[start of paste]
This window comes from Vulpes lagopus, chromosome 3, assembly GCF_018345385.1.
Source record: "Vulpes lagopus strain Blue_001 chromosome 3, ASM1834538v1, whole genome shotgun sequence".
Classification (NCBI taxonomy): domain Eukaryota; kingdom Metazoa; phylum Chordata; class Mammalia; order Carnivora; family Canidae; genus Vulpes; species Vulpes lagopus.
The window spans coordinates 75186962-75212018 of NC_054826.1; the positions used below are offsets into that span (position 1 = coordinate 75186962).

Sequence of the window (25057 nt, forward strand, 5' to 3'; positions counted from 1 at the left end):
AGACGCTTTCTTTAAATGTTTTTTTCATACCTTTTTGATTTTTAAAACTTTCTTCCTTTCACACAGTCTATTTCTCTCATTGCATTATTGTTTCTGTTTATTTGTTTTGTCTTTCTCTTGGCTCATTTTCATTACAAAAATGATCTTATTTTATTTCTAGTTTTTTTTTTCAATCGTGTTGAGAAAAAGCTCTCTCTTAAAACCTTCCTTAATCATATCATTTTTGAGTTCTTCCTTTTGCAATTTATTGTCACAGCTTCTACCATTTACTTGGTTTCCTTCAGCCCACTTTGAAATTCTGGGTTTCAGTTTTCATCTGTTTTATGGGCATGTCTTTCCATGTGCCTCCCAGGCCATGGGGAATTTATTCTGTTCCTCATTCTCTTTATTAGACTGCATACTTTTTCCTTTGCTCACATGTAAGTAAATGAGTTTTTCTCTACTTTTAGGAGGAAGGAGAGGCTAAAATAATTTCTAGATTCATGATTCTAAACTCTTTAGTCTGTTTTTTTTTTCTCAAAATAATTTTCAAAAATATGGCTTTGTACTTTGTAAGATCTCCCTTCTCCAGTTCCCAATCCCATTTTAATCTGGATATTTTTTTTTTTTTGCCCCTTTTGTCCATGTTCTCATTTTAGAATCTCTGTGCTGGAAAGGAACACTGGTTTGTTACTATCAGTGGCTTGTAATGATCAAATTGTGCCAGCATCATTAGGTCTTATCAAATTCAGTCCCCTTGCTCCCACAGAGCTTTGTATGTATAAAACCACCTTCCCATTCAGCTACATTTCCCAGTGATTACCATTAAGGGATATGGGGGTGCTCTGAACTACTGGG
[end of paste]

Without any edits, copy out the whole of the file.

This window comes from Vulpes lagopus, chromosome 3, assembly GCF_018345385.1.
Source record: "Vulpes lagopus strain Blue_001 chromosome 3, ASM1834538v1, whole genome shotgun sequence".
Classification (NCBI taxonomy): domain Eukaryota; kingdom Metazoa; phylum Chordata; class Mammalia; order Carnivora; family Canidae; genus Vulpes; species Vulpes lagopus.
The window spans coordinates 75186962-75212018 of NC_054826.1; the positions used below are offsets into that span (position 1 = coordinate 75186962).

Sequence of the window (25057 nt, forward strand, 5' to 3'; positions counted from 1 at the left end):
AGACGCTTTCTTTAAATGTTTTTTTCATACCTTTTTGATTTTTAAAACTTTCTTCCTTTCACACAGTCTATTTCTCTCATTGCATTATTGTTTCTGTTTATTTGTTTTGTCTTTCTCTTGGCTCATTTTCATTACAAAAATGATCTTATTTTATTTCTAGTTTTTTTTTTCAATCGTGTTGAGAAAAAGCTCTCTCTTAAAACCTTCCTTAATCATATCATTTTTGAGTTCTTCCTTTTGCAATTTATTGTCACAGCTTCTACCATTTACTTGGTTTCCTTCAGCCCACTTTGAAATTCTGGGTTTCAGTTTTCATCTGTTTTATGGGCATGTCTTTCCATGTGCCTCCCAGGCCATGGGGAATTTATTCTGTTCCTCATTCTCTTTATTAGACTGCATACTTTTTCCTTTGCTCACATGTAAGTAAATGAGTTTTTCTCTACTTTTAGGAGGAAGGAGAGGCTAAAATAATTTCTAGATTCATGATTCTAAACTCTTTAGTCTGTTTTTTTTTTCTCAAAATAATTTTCAAAAATATGGCTTTGTACTTTGTAAGATCTCCCTTCTCCAGTTCCCAATCCCATTTTAATCTGGATATTTTTTTTTTTTTGCCCCTTTTGTCCATGTTCTCATTTTAGAATCTCTGTGCTGGAAAGGAACACTGGTTTGTTACTATCAGTGGCTTGTAATGATCAAATTGTGCCAGCATCATTAGGTCTTATCAAATTCAGTCCCCTTGCTCCCACAGAGCTTTGTATGTATAAAACCACCTTCCCATTCAGCTACATTTCCCAGTGATTACCATTAAGGGATATGGGGGTGCTCTGAACTACTGGG